Hint: Allergies are one’s body's reaction to a substance it views as a harmful invader. Coming into contact with what's normally a harmless substance, like pollen causes the system to react and also the substances which cause these sort of reactions are allergens.
Allergies usually don't occur at the primary exposure. When someone is exposed to an allergen for the primary time, the body develops molecules called antibodies against the invading proteins. This can be called an immunologic response.
When exposed to the allergen again the system produces large amounts of antibodies that result in break-down of mast cells that contain chemicals like histamine. This results in the features of allergies.
Symptoms of allergy include:
2.Shortness of breath
4.Runny nose and eyes
5.Pain over the sinuses
8.Swelling of the lips or face
9.Itching eyes, ears, lips, throat and roof of the mouth
12.Abdominal cramps and diarrhea
Seasonal allergies, sometimes called "hay fever" or seasonal coryza, are allergy symptoms that happen during certain times of the year, usually when outdoor molds release their spores, and trees, grasses, and weeds release tiny pollen particles into the air to fertilize other plants.
a.Spring: Trees are liable for most springtime seasonal allergies. Some of the allergenic trees are cedar, alder, horse chestnut, willow, and poplar.
b.Summer: Hay fever gets its name from hay-cutting season, which is traditionally within the summer months. But the 000 culprits of summertime seasonal allergies are grasses, like ryegrass and timothy grass, still as certain weeds. In keeping with the Asthma and Allergy Foundation of America, grasses are the foremost common trigger for people with allergic rhinitis.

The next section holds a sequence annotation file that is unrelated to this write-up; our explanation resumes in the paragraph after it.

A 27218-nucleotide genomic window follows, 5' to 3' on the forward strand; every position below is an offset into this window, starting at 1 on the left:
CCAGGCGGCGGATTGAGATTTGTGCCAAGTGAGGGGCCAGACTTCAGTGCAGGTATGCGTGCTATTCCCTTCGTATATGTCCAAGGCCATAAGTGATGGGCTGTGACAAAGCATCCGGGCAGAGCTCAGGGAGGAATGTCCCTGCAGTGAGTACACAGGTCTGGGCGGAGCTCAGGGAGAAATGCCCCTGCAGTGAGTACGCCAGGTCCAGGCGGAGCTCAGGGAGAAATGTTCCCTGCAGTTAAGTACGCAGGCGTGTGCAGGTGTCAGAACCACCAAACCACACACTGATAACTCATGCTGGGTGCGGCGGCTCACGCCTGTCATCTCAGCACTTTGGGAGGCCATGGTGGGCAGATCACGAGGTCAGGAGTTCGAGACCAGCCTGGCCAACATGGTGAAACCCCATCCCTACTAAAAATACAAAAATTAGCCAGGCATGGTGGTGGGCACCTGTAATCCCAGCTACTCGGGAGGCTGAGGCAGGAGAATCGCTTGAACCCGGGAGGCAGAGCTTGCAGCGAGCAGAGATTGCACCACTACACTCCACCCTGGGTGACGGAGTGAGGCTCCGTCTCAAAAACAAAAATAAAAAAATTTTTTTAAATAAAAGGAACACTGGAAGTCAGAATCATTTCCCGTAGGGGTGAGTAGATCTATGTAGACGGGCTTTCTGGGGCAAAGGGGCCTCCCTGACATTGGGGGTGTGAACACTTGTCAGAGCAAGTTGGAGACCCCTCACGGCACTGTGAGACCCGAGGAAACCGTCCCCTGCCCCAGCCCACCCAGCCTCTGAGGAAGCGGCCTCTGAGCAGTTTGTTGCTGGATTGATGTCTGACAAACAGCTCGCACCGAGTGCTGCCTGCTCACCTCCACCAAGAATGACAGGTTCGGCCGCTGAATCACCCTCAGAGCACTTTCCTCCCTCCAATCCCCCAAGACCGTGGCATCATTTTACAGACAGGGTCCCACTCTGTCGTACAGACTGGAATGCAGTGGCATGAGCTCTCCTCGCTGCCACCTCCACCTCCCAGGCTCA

c.Fall: Autumn is ragweed season. The genus name for ragweed is Ambrosia, and it includes over 40 species worldwide. Most of them grow in temperate regions of North and South America. They’re invasive plants that are difficult to regulate. Their pollen may be a quite common allergen, and also the symptoms of ragweed allergy may be especially severe.
Other plants that drop their pollen within the fall include nettles, mugworts, sorrels, fat hens, and plantains.
d.Winter: By winter, most outdoor allergens lie dormant. As a result, atmospheric conditions bring relief to several people with allergic rhinitis. But it also means more folks are spending time indoors. If you’re liable to seasonal allergies, also react to indoor allergens, like mold, pet dander, dust mites, or cockroaches.
Perennial allergies may occur at any time of year—unrelated to the season—or may last year-round. Perennial allergies are often a reaction to deal with dust. House dust may contain mold and fungal spores, fibers of cloth, animal dander, dust mite droppings, and bits of insects. Substances in and on cockroaches are often the reason behind allergic symptoms. These substances are present in houses year-round but may cause severe symptoms during winter months when longer time is spent indoors.
Hence, the correct answer is option (B)
Note: Usually, perennial allergies cause nasal symptoms (allergic rhinitis) but not eye symptoms (allergic conjunctivitis). However, allergic conjunctivitis may end up when allergens are inadvertently rubbed into the eyes. The cleaning solutions for contact lenses may also sometimes cause hypersensitivity. Perennial rhinitis is commonly caused by something aside from an allergy, like aspirin or another anti-inflammatory drug (NSAID) or another type of rhinitis.